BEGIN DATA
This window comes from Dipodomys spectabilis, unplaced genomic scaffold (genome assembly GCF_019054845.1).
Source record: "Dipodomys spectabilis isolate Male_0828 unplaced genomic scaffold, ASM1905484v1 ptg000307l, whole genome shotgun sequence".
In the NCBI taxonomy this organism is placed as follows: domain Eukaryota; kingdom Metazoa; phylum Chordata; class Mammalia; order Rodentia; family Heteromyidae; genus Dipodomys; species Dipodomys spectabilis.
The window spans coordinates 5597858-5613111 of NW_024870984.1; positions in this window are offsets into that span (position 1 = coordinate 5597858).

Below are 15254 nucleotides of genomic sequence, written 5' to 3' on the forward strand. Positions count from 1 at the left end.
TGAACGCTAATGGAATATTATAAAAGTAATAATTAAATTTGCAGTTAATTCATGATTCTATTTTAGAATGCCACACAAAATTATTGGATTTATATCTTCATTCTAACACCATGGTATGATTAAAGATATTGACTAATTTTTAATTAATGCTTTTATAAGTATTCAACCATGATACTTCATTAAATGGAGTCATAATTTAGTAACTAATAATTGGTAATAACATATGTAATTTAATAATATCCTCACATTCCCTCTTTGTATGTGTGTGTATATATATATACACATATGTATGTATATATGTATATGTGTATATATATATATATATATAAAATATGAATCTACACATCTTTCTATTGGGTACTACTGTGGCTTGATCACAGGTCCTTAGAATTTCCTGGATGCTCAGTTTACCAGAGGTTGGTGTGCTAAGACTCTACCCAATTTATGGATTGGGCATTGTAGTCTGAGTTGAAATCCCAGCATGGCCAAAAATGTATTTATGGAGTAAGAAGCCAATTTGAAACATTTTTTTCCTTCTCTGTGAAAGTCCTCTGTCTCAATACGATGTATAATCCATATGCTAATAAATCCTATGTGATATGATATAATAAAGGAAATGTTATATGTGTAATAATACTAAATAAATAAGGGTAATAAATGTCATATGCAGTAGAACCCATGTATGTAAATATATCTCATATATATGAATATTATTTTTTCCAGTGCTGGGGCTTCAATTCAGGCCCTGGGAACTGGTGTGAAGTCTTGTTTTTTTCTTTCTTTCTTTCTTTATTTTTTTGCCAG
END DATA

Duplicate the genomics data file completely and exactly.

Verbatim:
This window comes from Dipodomys spectabilis, unplaced genomic scaffold (genome assembly GCF_019054845.1).
Source record: "Dipodomys spectabilis isolate Male_0828 unplaced genomic scaffold, ASM1905484v1 ptg000307l, whole genome shotgun sequence".
In the NCBI taxonomy this organism is placed as follows: domain Eukaryota; kingdom Metazoa; phylum Chordata; class Mammalia; order Rodentia; family Heteromyidae; genus Dipodomys; species Dipodomys spectabilis.
The window spans coordinates 5597858-5613111 of NW_024870984.1; positions in this window are offsets into that span (position 1 = coordinate 5597858).

Below are 15254 nucleotides of genomic sequence, written 5' to 3' on the forward strand. Positions count from 1 at the left end.
TGAACGCTAATGGAATATTATAAAAGTAATAATTAAATTTGCAGTTAATTCATGATTCTATTTTAGAATGCCACACAAAATTATTGGATTTATATCTTCATTCTAACACCATGGTATGATTAAAGATATTGACTAATTTTTAATTAATGCTTTTATAAGTATTCAACCATGATACTTCATTAAATGGAGTCATAATTTAGTAACTAATAATTGGTAATAACATATGTAATTTAATAATATCCTCACATTCCCTCTTTGTATGTGTGTGTATATATATATACACATATGTATGTATATATGTATATGTGTATATATATATATATATATAAAATATGAATCTACACATCTTTCTATTGGGTACTACTGTGGCTTGATCACAGGTCCTTAGAATTTCCTGGATGCTCAGTTTACCAGAGGTTGGTGTGCTAAGACTCTACCCAATTTATGGATTGGGCATTGTAGTCTGAGTTGAAATCCCAGCATGGCCAAAAATGTATTTATGGAGTAAGAAGCCAATTTGAAACATTTTTTTCCTTCTCTGTGAAAGTCCTCTGTCTCAATACGATGTATAATCCATATGCTAATAAATCCTATGTGATATGATATAATAAAGGAAATGTTATATGTGTAATAATACTAAATAAATAAGGGTAATAAATGTCATATGCAGTAGAACCCATGTATGTAAATATATCTCATATATATGAATATTATTTTTTCCAGTGCTGGGGCTTCAATTCAGGCCCTGGGAACTGGTGTGAAGTCTTGTTTTTTTCTTTCTTTCTTTCTTTATTTTTTTGCCAG